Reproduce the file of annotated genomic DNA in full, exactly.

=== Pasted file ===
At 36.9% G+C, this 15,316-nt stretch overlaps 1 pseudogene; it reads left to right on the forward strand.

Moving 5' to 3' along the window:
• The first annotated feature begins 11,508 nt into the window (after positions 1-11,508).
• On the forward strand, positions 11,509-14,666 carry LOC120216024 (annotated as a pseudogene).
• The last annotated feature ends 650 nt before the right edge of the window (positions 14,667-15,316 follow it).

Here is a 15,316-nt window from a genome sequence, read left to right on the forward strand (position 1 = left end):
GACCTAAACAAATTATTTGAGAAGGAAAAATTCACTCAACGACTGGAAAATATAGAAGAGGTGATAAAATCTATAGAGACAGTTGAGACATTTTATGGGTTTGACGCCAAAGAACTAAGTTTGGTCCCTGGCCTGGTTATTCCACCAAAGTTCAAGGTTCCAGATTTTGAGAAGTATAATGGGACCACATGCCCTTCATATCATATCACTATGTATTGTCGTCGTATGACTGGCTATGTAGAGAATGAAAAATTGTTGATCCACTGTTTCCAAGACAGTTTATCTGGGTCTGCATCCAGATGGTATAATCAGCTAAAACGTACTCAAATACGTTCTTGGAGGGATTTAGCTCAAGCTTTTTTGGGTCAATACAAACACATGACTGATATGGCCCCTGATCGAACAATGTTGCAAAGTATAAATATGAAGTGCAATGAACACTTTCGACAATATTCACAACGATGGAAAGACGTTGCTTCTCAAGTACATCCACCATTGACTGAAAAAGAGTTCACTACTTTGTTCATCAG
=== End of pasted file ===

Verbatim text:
At 36.9% G+C, this 15,316-nt stretch overlaps 1 pseudogene; it reads left to right on the forward strand.

Moving 5' to 3' along the window:
• The first annotated feature begins 11,508 nt into the window (after positions 1-11,508).
• On the forward strand, positions 11,509-14,666 carry LOC120216024 (annotated as a pseudogene).
• The last annotated feature ends 650 nt before the right edge of the window (positions 14,667-15,316 follow it).

Here is a 15,316-nt window from a genome sequence, read left to right on the forward strand (position 1 = left end):
GACCTAAACAAATTATTTGAGAAGGAAAAATTCACTCAACGACTGGAAAATATAGAAGAGGTGATAAAATCTATAGAGACAGTTGAGACATTTTATGGGTTTGACGCCAAAGAACTAAGTTTGGTCCCTGGCCTGGTTATTCCACCAAAGTTCAAGGTTCCAGATTTTGAGAAGTATAATGGGACCACATGCCCTTCATATCATATCACTATGTATTGTCGTCGTATGACTGGCTATGTAGAGAATGAAAAATTGTTGATCCACTGTTTCCAAGACAGTTTATCTGGGTCTGCATCCAGATGGTATAATCAGCTAAAACGTACTCAAATACGTTCTTGGAGGGATTTAGCTCAAGCTTTTTTGGGTCAATACAAACACATGACTGATATGGCCCCTGATCGAACAATGTTGCAAAGTATAAATATGAAGTGCAATGAACACTTTCGACAATATTCACAACGATGGAAAGACGTTGCTTCTCAAGTACATCCACCATTGACTGAAAAAGAGTTCACTACTTTGTTCATCAG